Transform Magazine: Succeeding on the Metaverse – 2022

What do brands need regarding the current and future role of the metaverse in communications, customer relations, marketing and brand awareness? David Craik investigates

Walking down Main Street is proving to be a different experience in 2022. It’s no longer the Main Street it once was, with its grocers, butchers, identikit clothing stores and the ubiquitous person feeding the pigeons.

This is the metaverse; a fully fabricated virtual reality space that blends the computer with the individual.

Examples of brands engaging with their audience through a digital world abound. Fashion brand Forever 21 is a prime example of how the retail experience is embracing the future. It recently partnered with metaverse-focused Virtual Brand Group and Roblox to create a game called the Forever 21 Shop City experience where users — or at least their virtual avatars — can create and operate their own personal stores. They can also buy and sell Forever 21 clothing, hire employees, manage inventory, and decorate store windows.

Sportswear giant Nike also has a space on Roblox called Nikeland where users can play games and find sometimes exclusive collections of shoes, apparel, and accessories that their avatar can wear on the site. In December 2021, Nike also purchased non-fungible tokenized collectibles (NFT) studio RTFKT to allow users to purchase virtual sneakers to wear in the virtual world.

Estée Lauder teams up with female artist Alex Box to create an original NFT based on her Advanced Night Repair product. According to Estée Lauder’s press release, users of the Decentraland metaverse website can enter the “Little Brown Bottle” to unlock a digital badge and claim a wearable NFT that gives “avatars a glowing, radiant aura.”

In addition to adding punch and excitement to a brand and engaging with younger users, the rush to the metaverse is clear when considering growth forecasts.

A recent Citi report, “Metaverse and Money,” said the metaverse could be the next generation of the Internet. It would combine the physical and digital worlds in an immersive way with use cases including everything the internet is already used for today, such as games, e-commerce, art, media, advertising, smart manufacturing , healthcare, virtual communities and social collaboration.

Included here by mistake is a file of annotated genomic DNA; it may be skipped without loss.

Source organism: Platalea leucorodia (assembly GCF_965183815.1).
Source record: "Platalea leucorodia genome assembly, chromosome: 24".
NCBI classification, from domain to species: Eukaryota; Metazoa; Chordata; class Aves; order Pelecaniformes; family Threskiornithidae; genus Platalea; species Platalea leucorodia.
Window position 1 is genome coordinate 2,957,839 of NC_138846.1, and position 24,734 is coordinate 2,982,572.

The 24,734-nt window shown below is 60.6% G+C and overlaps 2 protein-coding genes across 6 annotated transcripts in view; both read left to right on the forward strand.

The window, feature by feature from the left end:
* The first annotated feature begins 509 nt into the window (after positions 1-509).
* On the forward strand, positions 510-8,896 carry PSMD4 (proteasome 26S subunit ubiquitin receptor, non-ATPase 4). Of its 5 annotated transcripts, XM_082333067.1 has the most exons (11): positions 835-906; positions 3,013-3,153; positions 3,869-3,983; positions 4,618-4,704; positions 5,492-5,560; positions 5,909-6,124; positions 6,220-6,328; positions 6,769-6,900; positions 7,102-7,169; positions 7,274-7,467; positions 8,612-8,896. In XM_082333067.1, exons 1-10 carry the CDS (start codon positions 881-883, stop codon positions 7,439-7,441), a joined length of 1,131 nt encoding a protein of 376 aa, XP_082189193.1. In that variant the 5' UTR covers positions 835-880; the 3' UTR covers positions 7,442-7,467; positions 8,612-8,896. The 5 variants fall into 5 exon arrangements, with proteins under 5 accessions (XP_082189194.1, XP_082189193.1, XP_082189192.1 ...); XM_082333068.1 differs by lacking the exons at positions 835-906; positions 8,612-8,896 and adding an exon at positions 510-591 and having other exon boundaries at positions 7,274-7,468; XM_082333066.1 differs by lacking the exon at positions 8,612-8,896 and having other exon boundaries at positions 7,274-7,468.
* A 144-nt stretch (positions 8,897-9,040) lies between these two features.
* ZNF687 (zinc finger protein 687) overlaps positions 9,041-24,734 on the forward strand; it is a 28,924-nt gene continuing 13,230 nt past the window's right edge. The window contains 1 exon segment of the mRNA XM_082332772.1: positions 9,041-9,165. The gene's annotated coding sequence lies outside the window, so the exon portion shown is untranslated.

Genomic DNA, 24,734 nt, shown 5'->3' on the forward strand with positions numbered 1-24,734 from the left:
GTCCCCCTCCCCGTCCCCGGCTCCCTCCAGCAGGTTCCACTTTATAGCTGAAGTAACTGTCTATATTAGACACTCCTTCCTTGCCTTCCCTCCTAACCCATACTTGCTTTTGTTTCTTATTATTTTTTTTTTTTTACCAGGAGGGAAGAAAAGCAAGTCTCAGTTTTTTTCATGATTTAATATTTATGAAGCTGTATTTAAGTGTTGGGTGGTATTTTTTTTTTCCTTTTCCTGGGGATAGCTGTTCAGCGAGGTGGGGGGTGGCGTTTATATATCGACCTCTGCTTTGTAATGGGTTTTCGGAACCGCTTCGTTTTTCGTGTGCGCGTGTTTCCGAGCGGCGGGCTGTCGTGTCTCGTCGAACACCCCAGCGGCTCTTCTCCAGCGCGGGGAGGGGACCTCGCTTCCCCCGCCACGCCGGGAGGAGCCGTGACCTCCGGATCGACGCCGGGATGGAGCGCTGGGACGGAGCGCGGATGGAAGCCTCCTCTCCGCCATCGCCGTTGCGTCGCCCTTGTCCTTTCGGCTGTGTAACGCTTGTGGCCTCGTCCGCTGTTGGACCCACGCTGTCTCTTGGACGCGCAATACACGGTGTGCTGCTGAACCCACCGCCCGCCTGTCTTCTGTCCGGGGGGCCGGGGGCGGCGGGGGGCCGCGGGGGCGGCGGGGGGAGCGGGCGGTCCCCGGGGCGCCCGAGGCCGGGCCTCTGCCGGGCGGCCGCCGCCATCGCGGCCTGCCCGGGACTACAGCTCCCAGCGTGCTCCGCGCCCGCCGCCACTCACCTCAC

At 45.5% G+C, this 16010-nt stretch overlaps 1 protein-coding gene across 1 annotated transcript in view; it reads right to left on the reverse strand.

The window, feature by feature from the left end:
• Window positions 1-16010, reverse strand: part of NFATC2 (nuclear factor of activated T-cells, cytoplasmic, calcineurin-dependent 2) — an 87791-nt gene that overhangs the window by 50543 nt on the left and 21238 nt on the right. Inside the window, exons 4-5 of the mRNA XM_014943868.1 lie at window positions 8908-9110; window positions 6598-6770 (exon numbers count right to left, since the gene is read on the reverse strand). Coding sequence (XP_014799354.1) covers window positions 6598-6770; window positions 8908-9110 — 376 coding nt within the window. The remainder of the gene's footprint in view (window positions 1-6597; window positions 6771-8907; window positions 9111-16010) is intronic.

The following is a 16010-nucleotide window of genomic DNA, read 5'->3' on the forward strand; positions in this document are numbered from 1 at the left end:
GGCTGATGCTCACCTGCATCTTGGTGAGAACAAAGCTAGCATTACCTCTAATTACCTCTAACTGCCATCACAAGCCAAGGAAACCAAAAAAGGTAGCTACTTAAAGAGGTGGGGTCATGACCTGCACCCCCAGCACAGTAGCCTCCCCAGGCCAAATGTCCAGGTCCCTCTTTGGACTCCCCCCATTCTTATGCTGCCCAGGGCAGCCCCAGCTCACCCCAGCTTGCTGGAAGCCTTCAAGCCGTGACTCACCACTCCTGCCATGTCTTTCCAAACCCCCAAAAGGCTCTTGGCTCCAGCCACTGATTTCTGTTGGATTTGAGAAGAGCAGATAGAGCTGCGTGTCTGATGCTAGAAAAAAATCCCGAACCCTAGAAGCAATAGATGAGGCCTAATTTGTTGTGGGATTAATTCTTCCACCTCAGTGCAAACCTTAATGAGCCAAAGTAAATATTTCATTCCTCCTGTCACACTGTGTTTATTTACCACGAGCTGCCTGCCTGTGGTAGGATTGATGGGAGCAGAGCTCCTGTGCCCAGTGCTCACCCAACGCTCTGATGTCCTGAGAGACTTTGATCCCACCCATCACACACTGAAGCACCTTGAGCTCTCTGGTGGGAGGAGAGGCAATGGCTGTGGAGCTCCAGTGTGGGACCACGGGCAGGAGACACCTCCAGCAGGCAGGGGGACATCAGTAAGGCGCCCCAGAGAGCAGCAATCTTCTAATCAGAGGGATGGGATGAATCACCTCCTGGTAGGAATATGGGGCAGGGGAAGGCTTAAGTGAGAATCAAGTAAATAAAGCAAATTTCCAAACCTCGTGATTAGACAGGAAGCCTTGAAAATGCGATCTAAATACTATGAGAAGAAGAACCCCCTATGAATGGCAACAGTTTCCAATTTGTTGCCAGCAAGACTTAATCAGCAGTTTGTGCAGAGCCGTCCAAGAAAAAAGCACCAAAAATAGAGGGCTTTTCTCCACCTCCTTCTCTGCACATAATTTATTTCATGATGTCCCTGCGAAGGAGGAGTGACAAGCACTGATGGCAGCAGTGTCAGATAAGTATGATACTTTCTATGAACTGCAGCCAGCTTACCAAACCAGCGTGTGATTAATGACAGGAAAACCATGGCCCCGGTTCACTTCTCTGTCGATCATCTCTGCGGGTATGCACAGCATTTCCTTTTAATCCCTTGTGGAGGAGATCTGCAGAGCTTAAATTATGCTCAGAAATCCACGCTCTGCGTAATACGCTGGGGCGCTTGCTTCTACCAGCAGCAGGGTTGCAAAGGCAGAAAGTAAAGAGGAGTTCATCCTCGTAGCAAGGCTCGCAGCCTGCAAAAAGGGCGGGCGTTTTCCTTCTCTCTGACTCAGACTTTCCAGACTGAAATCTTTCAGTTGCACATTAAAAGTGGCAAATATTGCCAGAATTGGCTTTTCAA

A device-independent metaverse, according to the report, would be accessible through personal computers, game consoles and smartphones, creating a large ecosystem. As a result, this indicates that the total addressable market for the Metaverse could be between $8 billion and $13 billion by 2030. The total number of Metaverse users would be around five billion.

“Tell me one industry that’s hotter than the metaverse right now. There isn’t,” says Justin Hochberg, CEO and founder of the Virtual Brand Group, which helps companies — such as Forever 21 — build , leverage and monetize the metaverse.” Citi’s projection of $13 billion is well above the valuation of Apple and other big tech companies and just short of the $20 billion US economy. The market is huge and the opportunity is just beginning.

He says every brand should seek exposure to the metaverse. “If I told you today if my media publication or my donut shop should have an e-commerce strategy, there would be no doubt,” he says. “It may not be well enough understood, but we’re at exactly the same point with the metaverse. If you don’t spend time trying out aspects of the metaverse, you create an opportunity for a rival or an existing startup to leave you in the dust.

“You don’t have to be consumer-centric either. An insurance brand can move to Decentraland and plant a seed for the next 10 years. Why not? It’s up to you to shape it.”

To access the metaverse, there are different options, from creating shops or virtual experiences on Roblox or Fortnite, to creating structures and virtual experiences on 3D sites such as Decentraland, or creating NFTs representing your branding, sponsoring events on the metaverse, and, like Nike, making acquisitions.

Another option is to create a virtual desktop. This is precisely what the Vice Media Group (VMG) did on Decentraland. It brings together employees from several VMG companies, such as the creative agency Virtue Worldwide. Clients and collaborators can meet for briefings, presentations and in situ demonstrations of recent projects. “We’ll be experimenting with NFTs and Web 3.0 together in the office and applying that insight directly to brands that want to make an impact,” says Morten Grubak, global executive creative director of innovation at Virtue. “We will learn by doing and discovering what works and what doesn’t. Any client can contact us, and we’ll help them build a roadmap for the metaverse and get into that space.

But brands need to have a clear strategy in order to reap the rewards of the metaverse.